Oh, those family gatherings. Once you have stuffed yourself silly with an elaborate meal, there is little left to help you avoid spending some dreaded “quality time” with your relatives. Rather than fill an evening debating politics or dodging prying personal questions, many people turn to board games as a simple and polite way to avoid actually having to speak to each other — and for mathematicians Hannah Fry and Thomas Oléron Evans, there is nothing more magical than a full-blown family argument caused by a good old-fashioned game of Monopoly. Below, they explain how to win.
Officially, Monopoly ends when all players but one go bankrupt. In reality, it ends when your sister accuses one or all of you of cheating, flips the board across the room, and storms off in a shower of miniature plastic houses. Monopoly, whose sole objective is to have you force your friends and family into poverty, seems to have the ability to turn even the most angelic of us into a monster. But if you are going to be involved in a vicious fight with your family, you might as well emerge the victor.
The key to success in Monopoly is noticing that not all properties are created equal. This is where mathematics steps in to help. Knowing which sets are likely to give you better returns is your ticket to board-game glory, ensuring it’s you with the smug, satisfied smile on your face while your relatives weep into their ice cream bowls over their devastating defeat.
Ultimately, Monopoly is about money. So, to find the best strategy, we need to take into account how much you can expect each property, fully loaded with hotels, to earn for every roll of the dice and how much investment is required to get you there. To make a well-informed decision about which are the best properties to buy, you want to know how quickly you’ll make your money back and how quickly you’ll earn the big bucks once you do.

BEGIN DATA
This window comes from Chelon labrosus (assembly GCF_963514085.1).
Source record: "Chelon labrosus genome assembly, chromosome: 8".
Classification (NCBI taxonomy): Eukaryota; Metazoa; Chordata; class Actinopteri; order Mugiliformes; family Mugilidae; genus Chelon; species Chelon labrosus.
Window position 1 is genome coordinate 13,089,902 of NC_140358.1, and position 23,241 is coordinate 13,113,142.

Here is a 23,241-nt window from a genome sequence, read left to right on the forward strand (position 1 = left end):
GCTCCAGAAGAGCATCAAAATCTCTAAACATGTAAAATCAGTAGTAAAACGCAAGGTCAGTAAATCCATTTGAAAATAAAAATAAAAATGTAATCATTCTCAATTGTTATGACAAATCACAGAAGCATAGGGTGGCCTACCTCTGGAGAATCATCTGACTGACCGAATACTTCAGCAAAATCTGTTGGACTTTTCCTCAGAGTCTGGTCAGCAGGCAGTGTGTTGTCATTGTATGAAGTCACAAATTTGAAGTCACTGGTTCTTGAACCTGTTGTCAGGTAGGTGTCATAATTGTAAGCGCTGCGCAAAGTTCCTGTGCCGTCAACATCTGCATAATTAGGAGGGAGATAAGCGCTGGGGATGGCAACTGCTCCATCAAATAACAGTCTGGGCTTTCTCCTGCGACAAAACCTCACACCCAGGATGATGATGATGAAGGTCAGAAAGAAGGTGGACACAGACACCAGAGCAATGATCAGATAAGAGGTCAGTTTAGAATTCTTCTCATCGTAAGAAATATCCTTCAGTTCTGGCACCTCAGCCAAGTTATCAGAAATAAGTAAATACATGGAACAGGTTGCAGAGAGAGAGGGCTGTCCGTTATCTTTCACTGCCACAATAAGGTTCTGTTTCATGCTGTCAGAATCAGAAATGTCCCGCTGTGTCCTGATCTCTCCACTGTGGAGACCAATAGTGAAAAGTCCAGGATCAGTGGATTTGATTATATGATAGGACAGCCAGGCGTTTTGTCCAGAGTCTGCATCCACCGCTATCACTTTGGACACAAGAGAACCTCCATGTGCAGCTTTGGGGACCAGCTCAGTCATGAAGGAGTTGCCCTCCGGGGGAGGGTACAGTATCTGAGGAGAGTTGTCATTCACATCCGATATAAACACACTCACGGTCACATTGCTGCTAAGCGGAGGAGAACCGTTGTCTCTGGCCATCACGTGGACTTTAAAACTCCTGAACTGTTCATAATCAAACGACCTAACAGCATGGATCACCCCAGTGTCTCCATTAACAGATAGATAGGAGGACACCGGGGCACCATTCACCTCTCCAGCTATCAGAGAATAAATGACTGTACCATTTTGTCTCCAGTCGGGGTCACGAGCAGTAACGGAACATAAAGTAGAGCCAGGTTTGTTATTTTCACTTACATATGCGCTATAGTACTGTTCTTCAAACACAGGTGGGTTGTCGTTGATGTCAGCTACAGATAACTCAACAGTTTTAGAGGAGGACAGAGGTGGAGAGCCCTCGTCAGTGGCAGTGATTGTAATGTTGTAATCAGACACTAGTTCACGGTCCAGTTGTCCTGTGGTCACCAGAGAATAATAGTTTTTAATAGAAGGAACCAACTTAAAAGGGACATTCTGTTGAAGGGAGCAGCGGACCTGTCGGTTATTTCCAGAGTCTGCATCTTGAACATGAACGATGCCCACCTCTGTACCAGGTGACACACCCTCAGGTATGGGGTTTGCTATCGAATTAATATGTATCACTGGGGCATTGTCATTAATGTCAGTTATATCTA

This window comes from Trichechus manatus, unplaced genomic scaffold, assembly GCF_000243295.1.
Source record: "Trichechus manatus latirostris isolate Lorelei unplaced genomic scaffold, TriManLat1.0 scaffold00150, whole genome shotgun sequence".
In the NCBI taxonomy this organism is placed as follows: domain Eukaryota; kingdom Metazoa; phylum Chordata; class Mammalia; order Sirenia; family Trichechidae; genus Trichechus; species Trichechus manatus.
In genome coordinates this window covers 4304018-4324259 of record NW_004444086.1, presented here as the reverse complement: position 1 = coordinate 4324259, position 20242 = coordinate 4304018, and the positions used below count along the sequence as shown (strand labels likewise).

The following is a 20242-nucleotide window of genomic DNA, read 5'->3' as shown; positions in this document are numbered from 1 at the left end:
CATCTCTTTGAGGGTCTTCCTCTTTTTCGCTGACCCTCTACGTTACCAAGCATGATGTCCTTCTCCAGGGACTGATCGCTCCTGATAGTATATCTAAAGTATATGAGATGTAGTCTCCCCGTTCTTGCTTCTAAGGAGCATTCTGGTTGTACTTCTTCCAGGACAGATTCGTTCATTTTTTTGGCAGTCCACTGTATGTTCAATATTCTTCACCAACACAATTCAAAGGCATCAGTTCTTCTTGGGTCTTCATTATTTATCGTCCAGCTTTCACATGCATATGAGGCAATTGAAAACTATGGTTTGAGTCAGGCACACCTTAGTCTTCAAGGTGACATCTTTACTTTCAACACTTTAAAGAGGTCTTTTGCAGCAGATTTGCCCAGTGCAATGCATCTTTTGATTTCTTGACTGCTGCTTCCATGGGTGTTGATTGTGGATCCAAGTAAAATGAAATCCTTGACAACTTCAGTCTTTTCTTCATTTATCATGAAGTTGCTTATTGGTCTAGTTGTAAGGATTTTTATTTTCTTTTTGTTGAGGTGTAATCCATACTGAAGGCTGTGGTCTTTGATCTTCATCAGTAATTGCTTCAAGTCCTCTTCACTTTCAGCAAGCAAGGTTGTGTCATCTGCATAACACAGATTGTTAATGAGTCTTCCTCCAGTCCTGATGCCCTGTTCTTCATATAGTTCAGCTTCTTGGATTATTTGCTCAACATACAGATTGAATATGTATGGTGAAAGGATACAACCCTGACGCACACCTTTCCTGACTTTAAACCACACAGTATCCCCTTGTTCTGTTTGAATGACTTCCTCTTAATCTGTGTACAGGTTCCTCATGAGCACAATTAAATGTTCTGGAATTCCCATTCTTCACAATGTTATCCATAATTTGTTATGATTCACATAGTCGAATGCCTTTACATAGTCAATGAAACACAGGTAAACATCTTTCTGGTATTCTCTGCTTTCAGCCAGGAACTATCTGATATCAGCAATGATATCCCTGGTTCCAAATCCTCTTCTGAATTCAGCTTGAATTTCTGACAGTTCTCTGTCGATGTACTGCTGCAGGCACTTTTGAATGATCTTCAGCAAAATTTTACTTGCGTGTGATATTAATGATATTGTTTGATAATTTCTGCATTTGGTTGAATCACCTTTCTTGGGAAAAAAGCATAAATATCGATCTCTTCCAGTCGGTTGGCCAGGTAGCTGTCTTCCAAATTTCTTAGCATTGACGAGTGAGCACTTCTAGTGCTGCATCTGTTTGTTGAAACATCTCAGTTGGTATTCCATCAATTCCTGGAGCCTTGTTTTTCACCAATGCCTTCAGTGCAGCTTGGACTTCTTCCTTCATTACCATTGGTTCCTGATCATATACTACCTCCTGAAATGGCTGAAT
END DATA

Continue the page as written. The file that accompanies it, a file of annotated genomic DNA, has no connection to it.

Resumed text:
The below graph shows a selection of properties from each set. With a hotel on each, your earnings are shown up the vertical (y) axis and the total number of your competitors’ rolls along the horizontal (x) axis. Each property starts off with a negative value, as you have to invest in them to begin with; as soon as a property crosses the dotted line at zero the amount it’s earned in rent exceeds the amount it cost you. Anything else it earns is pure profit.
Of the properties you can build on, those from the brown and light blue sets start closest to the dotted line because they are so cheap to buy and build on. The slope of Mediterranean Avenue (line 1) is very shallow, meaning it takes a long time before it will start making money — and even when it does, you won’t make much. Oriental Avenue (line 2) does a lot better and is up there with the best-earning sets until about 25 rolls. New York Avenue (line 6), with its steep slope of $30 expected earnings per roll on the graph, is quickly into profit and holds on to the lead of the best-performing property until well over 30 throws. (In Monopolyland, unlike real life, the railroads are relatively affordable. However, very much like in real life, it’s unlikely they will get you anywhere fast.)
Boardwalk (line 11), however, is the standout property on the board. Despite starting way down on the y axis, it soon streaks into first place, and it stays there for the rest of time. If you can afford to buy and build on Boardwalk, it looks like it’s a winning strategy.
But Monopoly doesn’t let you build on single properties. If you plan on building any houses or hotels, you’ve got to invest in complete sets. And so the previous graph — although it demonstrates why so many people go for Boardwalk — doesn’t quite tell the whole story. For that, you’ve got to apply the same idea to the performance of complete sets.
This graph gives a more accurate picture and tells quite a different story.